Find Information About:

Drugs & Supplements

Get information and reviews on prescription drugs, over-the-counter medications, vitamins, and supplements. Search by name or medical condition.

Pill Identifier

Pill Identifier

Having trouble identifying your pills?

Enter the shape, color, or imprint of your prescription or OTC drug. Our pill identification tool will display pictures that you can compare to your pill.

Get Started

My Medicine

Save your medicine, check interactions, sign up for FDA alerts, create family profiles and more.

Get Started

WebMD Health Experts and Community

Talk to health experts and other people like you in WebMD's Communities. It's a safe forum where you can create or participate in support groups and discussions about health topics that interest you.

  • Second Opinion

    Second Opinion

    Read expert perspectives on popular health topics.

  • Community


    Connect with people like you, and get expert guidance on living a healthy life.

Got a health question? Get answers provided by leading organizations, doctors, and experts.

Get Answers

Sign up to receive WebMD's award-winning content delivered to your inbox.

Sign Up

Breast Cancer Health Center

Font Size

New Mammography Guidelines Jolt Medical Field

Doctors Predict By-product of Screening Debate: More Talk With Patients About Mammograms
WebMD Health News
Reviewed by Louise Chang, MD

Nov. 20, 2009 -- The new guidelines on breast cancer screening have instantly ignited an emotionally charged firestorm among doctors across the country.

“Physicians are quite divided about this," says Joseph Stubbs, MD, an Albany, Ga., internist and president of the American College of Physicians.

David Mutch, MD, a St. Louis ob-gyn, says the recommendations from the U.S. Preventive Services Task Force will not change his practice in any way. “It’s clearly economically driven and not patient care driven."

Other doctors have taken a step back to study the science. Julie Wood, MD, a Kansas City, Mo., family physician, says the new guidelines have led her to re-evaluate her practice patterns. She’s also looking for guidance from the American Academy of Family Physicians on the screening issue.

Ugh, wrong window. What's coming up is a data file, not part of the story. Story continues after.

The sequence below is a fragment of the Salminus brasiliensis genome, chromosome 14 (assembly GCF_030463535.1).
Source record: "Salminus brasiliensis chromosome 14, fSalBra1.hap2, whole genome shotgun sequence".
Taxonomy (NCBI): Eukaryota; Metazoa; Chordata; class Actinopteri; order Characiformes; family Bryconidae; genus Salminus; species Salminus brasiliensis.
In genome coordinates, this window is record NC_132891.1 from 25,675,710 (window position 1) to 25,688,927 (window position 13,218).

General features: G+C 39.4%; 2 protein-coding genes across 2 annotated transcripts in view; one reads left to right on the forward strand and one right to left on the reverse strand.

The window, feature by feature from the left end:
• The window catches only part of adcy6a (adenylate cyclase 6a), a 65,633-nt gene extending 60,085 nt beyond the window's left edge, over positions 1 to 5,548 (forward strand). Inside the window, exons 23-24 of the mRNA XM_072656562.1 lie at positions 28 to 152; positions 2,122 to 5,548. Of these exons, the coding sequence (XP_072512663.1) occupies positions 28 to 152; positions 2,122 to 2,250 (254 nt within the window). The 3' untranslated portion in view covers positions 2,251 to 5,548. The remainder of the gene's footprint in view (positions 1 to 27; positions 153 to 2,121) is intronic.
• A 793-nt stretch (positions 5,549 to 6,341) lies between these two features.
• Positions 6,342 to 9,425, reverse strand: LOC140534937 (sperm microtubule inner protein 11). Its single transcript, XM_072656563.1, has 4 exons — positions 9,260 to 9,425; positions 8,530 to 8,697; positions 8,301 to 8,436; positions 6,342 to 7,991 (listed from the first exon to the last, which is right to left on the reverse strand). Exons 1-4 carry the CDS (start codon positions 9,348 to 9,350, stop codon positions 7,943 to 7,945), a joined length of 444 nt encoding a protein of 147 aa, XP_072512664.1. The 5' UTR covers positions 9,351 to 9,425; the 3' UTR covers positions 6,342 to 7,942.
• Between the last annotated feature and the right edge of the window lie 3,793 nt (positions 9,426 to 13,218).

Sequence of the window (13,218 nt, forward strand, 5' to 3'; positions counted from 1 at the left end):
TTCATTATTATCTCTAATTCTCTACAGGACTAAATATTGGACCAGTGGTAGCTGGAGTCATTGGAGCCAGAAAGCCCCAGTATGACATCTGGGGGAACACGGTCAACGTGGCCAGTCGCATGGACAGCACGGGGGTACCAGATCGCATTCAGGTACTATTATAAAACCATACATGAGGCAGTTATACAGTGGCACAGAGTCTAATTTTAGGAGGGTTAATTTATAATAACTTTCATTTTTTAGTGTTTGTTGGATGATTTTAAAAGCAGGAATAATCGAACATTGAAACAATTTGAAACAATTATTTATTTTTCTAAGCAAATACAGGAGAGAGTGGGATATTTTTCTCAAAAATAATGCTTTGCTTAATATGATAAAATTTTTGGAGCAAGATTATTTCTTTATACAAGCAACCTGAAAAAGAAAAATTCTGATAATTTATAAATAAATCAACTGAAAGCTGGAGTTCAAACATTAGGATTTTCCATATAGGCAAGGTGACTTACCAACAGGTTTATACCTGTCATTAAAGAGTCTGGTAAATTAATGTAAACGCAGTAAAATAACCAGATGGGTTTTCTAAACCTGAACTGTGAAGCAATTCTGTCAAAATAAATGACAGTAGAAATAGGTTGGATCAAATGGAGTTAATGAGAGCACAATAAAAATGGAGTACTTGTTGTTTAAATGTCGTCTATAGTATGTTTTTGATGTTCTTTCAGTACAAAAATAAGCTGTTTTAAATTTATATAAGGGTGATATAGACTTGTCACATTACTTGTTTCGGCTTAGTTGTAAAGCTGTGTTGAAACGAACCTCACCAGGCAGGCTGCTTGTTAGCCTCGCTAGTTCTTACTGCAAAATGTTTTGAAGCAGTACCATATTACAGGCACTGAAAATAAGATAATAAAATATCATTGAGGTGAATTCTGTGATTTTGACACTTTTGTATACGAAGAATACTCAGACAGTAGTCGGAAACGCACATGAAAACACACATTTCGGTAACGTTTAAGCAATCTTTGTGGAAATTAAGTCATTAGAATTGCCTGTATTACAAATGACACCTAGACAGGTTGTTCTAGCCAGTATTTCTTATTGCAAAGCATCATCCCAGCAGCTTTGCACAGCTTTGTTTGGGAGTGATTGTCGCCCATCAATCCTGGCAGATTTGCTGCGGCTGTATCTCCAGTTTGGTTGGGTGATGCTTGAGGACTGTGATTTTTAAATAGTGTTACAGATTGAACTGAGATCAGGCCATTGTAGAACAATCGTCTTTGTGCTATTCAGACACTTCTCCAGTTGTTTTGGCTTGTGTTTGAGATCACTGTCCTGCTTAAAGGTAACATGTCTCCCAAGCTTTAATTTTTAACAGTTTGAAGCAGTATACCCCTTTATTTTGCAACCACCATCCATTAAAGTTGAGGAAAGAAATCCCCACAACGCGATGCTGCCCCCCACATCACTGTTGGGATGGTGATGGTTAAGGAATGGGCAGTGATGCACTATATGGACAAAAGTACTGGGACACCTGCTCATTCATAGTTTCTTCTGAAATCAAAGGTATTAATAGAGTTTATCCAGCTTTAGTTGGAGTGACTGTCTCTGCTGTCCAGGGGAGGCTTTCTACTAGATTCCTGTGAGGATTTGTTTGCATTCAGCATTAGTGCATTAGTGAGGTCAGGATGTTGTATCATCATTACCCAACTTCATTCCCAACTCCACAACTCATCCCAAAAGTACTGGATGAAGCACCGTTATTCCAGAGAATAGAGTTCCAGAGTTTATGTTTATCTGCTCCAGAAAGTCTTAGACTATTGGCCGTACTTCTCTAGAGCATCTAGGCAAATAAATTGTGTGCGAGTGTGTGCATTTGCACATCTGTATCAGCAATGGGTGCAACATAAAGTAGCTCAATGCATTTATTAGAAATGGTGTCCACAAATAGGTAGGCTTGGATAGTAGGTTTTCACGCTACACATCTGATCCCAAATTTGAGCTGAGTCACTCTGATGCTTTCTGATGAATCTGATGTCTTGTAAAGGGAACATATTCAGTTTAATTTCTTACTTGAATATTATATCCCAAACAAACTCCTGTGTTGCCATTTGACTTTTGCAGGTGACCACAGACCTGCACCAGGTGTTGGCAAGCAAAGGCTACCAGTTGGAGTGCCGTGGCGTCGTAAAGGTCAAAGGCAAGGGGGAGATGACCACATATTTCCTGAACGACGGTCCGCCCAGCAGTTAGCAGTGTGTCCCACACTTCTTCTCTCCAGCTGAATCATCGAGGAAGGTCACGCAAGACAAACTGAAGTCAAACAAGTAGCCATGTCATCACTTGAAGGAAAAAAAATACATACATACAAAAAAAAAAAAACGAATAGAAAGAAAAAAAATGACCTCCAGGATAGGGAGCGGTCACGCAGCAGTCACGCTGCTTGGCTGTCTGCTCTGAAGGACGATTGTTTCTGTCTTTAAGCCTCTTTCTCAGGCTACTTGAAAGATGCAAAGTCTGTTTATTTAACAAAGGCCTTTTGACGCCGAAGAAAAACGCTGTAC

There’s one thing, though, that doctors agree on: The new mammography advice will spark more discussions between women and their doctors about the benefits and risks of these screenings for the early detection of breast cancer.

Those talks have already begun, Wood says. “Patients have discussed it. They’re responding OK, but they’ve had a lot of questions.’’

Stubbs, meanwhile, predicts that the mammography advice will lead to an "evolutionary change" in medical practice. “I think there will be a decrease in the number of mammograms," he says. “But we won’t see a sharp drop-off."

Debate Over Screening Mammograms

The federally appointed task force released the new guidelines Monday. It recommends that women at average risk should wait to get routine screening mammograms until they’re age 50, instead of the current standard of 40. It also advises that women ages 50 to 74 get them every two years and discourages doctors from advising women to examine their own breasts regularly.

The guidelines, which are nonbinding, seek to reduce overtreatment. The downsides to screening include false-positives, radiation exposure, and psychological harm, the task force says.

“The decision to start regular, biennial screening mammography before the age of 50 years should be an individual one and take patient context into account, including the patient's values regarding specific benefits and harms," the task force says.

1 | 2 | 3

Today on WebMD

Breast Cancer Overview
From self-exams and biopsies to reconstruction, we’ve got you covered.
Dealing with breast cancer
Get answers to your questions.
woman having mammogram
Experts don’t agree on all fronts, but you can be your own advocate.
woman undergoing breast cancer test
Many women worry. But the truth? Most abnormalities aren’t breast cancer.
Breast Cancer Treatments Improving
Resolved To Quit Smoking
Woman getting mammogram
Screening Tests for Women
ovarian cancer overview slideshow
serious woman
what is your cancer risk
10 Ways to Revitalize Slideshow